Does NASAEstablished in 1958, the National Aeronautics and Space Administration (NASA) is an independent agency of the United States Federal Government that succeeded the National Advisory Committee for Aeronautics (NACA). It is responsible for the civilian space program, as well as aeronautics and aerospace research. It’s vision is “To discover and expand knowledge for the benefit of humanity.””>NASA know about ALL the asteroids? Not exactly. We know about the vast majority of larger ones and none of those pose an impact threat to Earth, but space is big, so we’re always on the lookout. NASA asteroid expert Dr. Amy Mainzer explains.
Does NASA know about all the asteroids? Well, no. The good news is we know where most of the really big asteroids are that get closest to the Earth, and we’ve found more than 90 percent of these big asteroids. However, there are a lot of smaller pieces that are still out there that we haven’t found, and that’s where our planetary defense experts come in.
It’s really challenging to find asteroids and comets because even though some of them are as big as mountains, space is incredibly huge, and they can be really far away. In fact, we want to find them when they’re very far away from the Earth so that if necessary, we have lots of time to take action if we ever find one that’s really headed in our direction.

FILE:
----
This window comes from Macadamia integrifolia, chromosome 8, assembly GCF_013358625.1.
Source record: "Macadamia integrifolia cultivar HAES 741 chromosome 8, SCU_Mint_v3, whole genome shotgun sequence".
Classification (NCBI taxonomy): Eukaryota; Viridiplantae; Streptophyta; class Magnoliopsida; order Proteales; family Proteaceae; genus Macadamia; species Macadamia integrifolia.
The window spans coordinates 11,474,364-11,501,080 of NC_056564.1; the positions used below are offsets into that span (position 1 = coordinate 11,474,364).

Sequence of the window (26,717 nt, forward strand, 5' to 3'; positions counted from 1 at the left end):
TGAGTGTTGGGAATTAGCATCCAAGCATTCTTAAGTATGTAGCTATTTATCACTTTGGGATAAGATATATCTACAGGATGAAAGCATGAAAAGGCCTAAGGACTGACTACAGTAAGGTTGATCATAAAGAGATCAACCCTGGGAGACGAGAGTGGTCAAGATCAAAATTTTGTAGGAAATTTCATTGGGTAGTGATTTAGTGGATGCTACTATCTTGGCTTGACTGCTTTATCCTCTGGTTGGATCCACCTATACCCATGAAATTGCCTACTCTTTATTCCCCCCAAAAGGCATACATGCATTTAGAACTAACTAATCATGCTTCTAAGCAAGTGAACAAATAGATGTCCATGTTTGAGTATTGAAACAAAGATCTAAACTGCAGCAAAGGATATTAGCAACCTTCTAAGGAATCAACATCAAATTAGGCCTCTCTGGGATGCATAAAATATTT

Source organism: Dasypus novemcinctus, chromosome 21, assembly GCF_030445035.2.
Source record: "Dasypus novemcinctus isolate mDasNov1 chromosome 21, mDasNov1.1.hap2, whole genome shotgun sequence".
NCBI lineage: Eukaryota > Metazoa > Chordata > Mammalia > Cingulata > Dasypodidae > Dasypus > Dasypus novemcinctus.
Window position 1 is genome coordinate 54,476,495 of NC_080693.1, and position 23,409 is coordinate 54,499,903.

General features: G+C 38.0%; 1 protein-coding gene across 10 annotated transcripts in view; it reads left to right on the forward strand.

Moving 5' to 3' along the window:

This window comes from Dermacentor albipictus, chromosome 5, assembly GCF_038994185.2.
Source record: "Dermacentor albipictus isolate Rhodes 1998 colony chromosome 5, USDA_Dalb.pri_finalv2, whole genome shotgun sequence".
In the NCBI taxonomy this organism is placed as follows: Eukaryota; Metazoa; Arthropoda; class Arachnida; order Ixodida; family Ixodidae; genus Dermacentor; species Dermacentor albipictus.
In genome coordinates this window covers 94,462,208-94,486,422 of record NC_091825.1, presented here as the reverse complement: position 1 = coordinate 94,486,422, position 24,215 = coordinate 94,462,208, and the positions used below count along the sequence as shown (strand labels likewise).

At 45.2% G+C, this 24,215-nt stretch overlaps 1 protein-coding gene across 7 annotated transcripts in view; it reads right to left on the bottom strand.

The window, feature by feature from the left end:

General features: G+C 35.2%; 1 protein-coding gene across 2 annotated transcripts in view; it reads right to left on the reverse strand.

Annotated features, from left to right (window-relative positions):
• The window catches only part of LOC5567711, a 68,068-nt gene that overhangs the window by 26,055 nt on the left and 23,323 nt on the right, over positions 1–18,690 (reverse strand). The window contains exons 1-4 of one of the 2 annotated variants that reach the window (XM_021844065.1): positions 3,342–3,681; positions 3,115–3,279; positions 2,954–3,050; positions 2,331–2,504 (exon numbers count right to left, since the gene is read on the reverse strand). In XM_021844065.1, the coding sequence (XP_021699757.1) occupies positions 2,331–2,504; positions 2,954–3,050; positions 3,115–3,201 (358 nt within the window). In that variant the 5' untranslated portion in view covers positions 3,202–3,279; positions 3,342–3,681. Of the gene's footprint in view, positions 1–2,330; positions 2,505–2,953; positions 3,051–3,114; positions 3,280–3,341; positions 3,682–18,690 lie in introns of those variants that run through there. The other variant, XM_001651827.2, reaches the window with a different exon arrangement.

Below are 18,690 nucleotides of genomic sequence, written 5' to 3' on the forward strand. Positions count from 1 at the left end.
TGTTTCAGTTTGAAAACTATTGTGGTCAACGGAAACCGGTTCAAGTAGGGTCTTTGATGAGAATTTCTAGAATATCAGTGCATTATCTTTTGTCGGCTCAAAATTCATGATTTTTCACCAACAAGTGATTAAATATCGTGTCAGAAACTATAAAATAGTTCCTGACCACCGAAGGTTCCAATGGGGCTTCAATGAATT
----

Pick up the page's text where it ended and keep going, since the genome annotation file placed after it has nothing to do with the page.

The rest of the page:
Asteroids are a source of fascination as they are relics from the birth of our solar system, and it is incredibly unlikely that a significant asteroid impact will occur in our lifetimes. Regardless, our planetary defense experts monitor the skies to look for near-Earth asteroids and comets and make sure that the Earth and an asteroid never get too close for comfort.
At NASA, we know what we have to do to find the remaining unknown asteroids. We’re on the job and really glad to be part of the ongoing mission of planetary defense.